Project #3 In addicted individuals, exposure to conditioned drug cues (e.g., paraphernalia) elicits craving: the desire to use drugs1. Craving is increasingly recognized as an important contributory factor in addiction in general, and in cigarette smoking in particular2-7. Indeed, it has been shown to predict smoking and relapse following abstinence8-16, suggesting that treatments to mitigate the effects of cue-induced craving are needed17. Consistently, skills training in regulation of craving (a form of cognitive control) is an important feature of many interventions7, 18-22, including cognitive-behavioral therapy23, 24 and mindfulness-based treatments25, 26. Craving and its regulation have distinct neurobiological mechanisms. The neural correlates of craving include the ventral striatum and ventromedial prefrontal cortex27-29. We developed the Regulation of Craving (ROC) task30-35 to investigate the neural mechanisms associated with the regulation of craving. In this task, nicotine-dependent smokers are exposed to smoking-related stimuli. In one condition they experience craving, and in another (the regulation condition), they are instructed to use a strategy to modulate their craving for cigarettes31. Research has shown that self-reported craving and craving-related neural activity are significantly reduced during the regulation condition32, 34, 36. However, the exact neural mechanisms by which regulation operates depend on the strategy used. Specifically, regulation of craving with cognitive strategies depends on activation in prefrontal regions, typically associated with cognitive control, such as dorsolateral and ventrolateral prefrontal cortex32, 36-38. However, regulation with mindfulness strategies does not involve PFC34. We propose that brief training in regulation of craving may increase the efficacy of smoking cessation treatments, but that training in cognitive vs. mindfulness-based strategies may operate via different psychological and neural mechanisms. We propose to test the efficacy of such training by randomizing 126 cigarette smokers to the following conditions: 1) brief training in cognitive regulation of craving + standard treatment, 2) mindfulness-based training + standard treatment, and 3) standard treatment (no training). Training will be delivered in 4x1 hour computerized sessions over four weeks, with an 8-week follow-up. We will evaluate the effects of training on craving and regulation of craving measured by self-report and functional magnetic resonance imaging during the ROC task administered pre- and post- treatment, as well as smoking. This project promises to advance our psychological and neurobiological understanding of craving and its regulation, how these processes change during specific types of training, and how they relate to actual smoking behaviors. Results from this study hold potential to allow neurobiologically-targeted adaptation of current treatments, with an aim of discovering potentially precise biological predictions of treatment outcomes.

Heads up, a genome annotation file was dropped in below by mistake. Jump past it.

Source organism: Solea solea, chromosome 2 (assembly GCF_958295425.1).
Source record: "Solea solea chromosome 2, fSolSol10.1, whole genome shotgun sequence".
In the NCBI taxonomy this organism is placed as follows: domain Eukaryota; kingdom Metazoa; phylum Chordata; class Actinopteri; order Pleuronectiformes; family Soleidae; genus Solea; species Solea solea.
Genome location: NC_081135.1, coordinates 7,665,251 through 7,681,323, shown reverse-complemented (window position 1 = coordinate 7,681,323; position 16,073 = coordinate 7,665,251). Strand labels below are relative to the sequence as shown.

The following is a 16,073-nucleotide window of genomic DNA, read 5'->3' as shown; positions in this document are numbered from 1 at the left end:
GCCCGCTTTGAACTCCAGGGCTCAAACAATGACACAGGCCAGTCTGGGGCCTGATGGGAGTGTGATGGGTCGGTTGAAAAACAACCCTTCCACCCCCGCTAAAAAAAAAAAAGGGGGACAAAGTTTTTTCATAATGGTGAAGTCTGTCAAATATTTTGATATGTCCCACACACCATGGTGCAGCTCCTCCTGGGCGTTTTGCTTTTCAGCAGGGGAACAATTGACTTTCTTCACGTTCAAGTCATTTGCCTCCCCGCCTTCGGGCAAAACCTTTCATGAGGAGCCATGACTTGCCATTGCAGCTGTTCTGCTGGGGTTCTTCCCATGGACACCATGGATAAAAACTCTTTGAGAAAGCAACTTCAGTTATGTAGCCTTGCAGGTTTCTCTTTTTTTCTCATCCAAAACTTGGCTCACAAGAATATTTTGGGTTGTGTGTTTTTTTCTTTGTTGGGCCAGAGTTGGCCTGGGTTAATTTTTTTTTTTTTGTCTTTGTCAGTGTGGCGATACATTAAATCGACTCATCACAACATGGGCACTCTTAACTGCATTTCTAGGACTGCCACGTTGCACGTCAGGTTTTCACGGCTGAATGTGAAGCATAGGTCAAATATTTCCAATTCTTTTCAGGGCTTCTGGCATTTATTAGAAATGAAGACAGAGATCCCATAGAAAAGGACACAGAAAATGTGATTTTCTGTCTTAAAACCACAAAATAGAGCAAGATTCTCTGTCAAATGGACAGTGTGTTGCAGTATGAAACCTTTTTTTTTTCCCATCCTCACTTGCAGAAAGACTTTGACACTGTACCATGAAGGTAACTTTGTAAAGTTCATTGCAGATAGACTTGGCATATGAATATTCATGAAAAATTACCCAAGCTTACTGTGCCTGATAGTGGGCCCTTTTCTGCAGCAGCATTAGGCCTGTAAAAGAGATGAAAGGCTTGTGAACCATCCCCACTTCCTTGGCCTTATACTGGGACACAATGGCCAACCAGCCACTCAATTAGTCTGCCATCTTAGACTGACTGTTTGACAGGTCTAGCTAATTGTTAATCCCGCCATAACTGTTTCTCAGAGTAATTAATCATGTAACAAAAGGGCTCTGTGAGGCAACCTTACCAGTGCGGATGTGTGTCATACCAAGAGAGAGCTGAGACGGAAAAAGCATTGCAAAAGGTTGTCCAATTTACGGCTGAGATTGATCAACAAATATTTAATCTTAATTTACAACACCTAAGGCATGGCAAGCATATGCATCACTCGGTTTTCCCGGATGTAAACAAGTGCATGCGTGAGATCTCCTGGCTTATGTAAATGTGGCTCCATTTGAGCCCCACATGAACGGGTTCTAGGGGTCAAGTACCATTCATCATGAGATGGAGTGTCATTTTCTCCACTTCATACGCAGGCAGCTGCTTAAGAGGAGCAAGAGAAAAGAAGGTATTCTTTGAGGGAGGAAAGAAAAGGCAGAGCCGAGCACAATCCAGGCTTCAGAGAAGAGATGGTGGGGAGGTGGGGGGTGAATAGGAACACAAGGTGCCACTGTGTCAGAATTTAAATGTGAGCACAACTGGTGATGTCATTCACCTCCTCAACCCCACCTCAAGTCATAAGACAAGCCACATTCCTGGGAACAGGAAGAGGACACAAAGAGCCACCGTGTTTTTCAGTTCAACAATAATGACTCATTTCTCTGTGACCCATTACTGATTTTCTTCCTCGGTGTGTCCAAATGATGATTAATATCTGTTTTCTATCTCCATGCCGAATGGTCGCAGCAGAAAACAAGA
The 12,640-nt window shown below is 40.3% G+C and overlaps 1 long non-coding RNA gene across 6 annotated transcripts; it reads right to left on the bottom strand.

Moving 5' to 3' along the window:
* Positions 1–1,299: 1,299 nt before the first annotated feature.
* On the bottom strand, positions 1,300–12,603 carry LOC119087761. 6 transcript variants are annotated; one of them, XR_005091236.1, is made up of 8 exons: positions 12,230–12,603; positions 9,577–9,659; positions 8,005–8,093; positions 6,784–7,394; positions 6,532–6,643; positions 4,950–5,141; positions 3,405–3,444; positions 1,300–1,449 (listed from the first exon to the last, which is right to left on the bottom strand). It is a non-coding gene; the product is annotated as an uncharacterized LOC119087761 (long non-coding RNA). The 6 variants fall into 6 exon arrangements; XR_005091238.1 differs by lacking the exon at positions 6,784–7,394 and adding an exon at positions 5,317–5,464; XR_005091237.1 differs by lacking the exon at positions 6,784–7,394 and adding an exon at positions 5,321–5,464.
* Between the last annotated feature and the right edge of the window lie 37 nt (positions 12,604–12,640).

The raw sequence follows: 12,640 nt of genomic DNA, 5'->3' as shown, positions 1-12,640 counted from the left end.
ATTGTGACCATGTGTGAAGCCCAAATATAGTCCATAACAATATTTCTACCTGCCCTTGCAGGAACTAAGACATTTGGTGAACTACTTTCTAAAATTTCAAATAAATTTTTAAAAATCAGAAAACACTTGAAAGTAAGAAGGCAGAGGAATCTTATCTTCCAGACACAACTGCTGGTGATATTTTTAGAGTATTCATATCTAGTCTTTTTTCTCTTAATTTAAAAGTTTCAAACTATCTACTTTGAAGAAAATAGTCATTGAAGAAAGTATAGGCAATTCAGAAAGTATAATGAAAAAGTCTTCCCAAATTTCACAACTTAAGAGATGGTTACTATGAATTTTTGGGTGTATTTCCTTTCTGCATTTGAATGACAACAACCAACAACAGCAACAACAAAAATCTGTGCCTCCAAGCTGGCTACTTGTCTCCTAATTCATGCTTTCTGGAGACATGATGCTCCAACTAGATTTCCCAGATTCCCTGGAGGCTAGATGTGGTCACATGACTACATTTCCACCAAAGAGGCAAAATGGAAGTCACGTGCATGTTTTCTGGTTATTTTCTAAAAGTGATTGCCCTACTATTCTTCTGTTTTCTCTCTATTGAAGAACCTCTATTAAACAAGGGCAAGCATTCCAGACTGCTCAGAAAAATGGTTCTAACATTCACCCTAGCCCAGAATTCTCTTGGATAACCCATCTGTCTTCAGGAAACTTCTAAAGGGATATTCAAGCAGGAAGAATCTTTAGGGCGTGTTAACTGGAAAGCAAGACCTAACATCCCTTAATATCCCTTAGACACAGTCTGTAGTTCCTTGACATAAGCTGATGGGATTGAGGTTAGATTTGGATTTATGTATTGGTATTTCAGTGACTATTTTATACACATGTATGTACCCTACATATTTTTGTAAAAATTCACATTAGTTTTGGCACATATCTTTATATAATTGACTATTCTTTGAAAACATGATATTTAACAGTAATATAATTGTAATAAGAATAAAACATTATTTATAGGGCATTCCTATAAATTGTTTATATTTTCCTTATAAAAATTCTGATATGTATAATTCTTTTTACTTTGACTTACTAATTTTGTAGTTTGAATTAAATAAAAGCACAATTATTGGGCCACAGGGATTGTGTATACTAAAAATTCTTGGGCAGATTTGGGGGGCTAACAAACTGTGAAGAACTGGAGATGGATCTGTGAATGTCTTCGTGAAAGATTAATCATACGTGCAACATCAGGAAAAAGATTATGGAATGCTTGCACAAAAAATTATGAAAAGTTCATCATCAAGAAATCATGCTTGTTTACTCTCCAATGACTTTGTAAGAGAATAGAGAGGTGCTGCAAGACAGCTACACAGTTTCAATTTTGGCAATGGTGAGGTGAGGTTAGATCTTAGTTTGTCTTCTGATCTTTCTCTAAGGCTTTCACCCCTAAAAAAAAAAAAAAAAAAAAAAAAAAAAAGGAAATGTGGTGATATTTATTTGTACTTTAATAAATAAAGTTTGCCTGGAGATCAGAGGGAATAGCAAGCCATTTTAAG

National Institute of Health (NIH)
National Institute on Drug Abuse (NIDA)
Specialized Center (P50)
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Special Emphasis Panel (ZDA1-EXL-T (03))
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Yale University
New Haven
United States
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DeVito, Elise E; Kiluk, Brian D; Nich, Charla et al. (2018) Drug Stroop: Mechanisms of response to computerized cognitive behavioral therapy for cocaine dependence in a randomized clinical trial. Drug Alcohol Depend 183:162-168
Petry, Nancy M; Alessi, Sheila M; Rash, Carla J et al. (2018) A randomized trial of contingency management reinforcing attendance at treatment: Do duration and timing of reinforcement matter? J Consult Clin Psychol 86:799-809
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Boswell, Rebecca G; Sun, Wendy; Suzuki, Shosuke et al. (2018) Training in cognitive strategies reduces eating and improves food choice. Proc Natl Acad Sci U S A 115:E11238-E11247
Rash, Carla J; Petry, Nancy M; Alessi, Sheila M et al. (2018) Monitoring Alcohol Use in Heavy Drinking Soup Kitchen Attendees. Alcohol :
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Camenga, Deepa; Gutierrez, Kevin M; Kong, Grace et al. (2018) E-cigarette advertising exposure in e-cigarette naïve adolescents and subsequent e-cigarette use: A longitudinal cohort study. Addict Behav 81:78-83
Decker, Suzanne E; Morie, Kristen P; Malin-Mayo, Bo et al. (2018) Positive and negative affect in cocaine use disorder treatment: Change across time and relevance to treatment outcome. Am J Addict :
Kiluk, Brian D; Frankforter, Tami L; Cusumano, Michelle et al. (2018) Change in DSM-5 Alcohol Use Disorder Criteria Count and Severity Level as a Treatment Outcome Indicator: Results from a Randomized Trial. Alcohol Clin Exp Res :
Morie, Kristen P; Wu, Jia; Landi, Nicole et al. (2018) Feedback processing in adolescents with prenatal cocaine exposure: an electrophysiological investigation. Dev Neuropsychol 43:183-197

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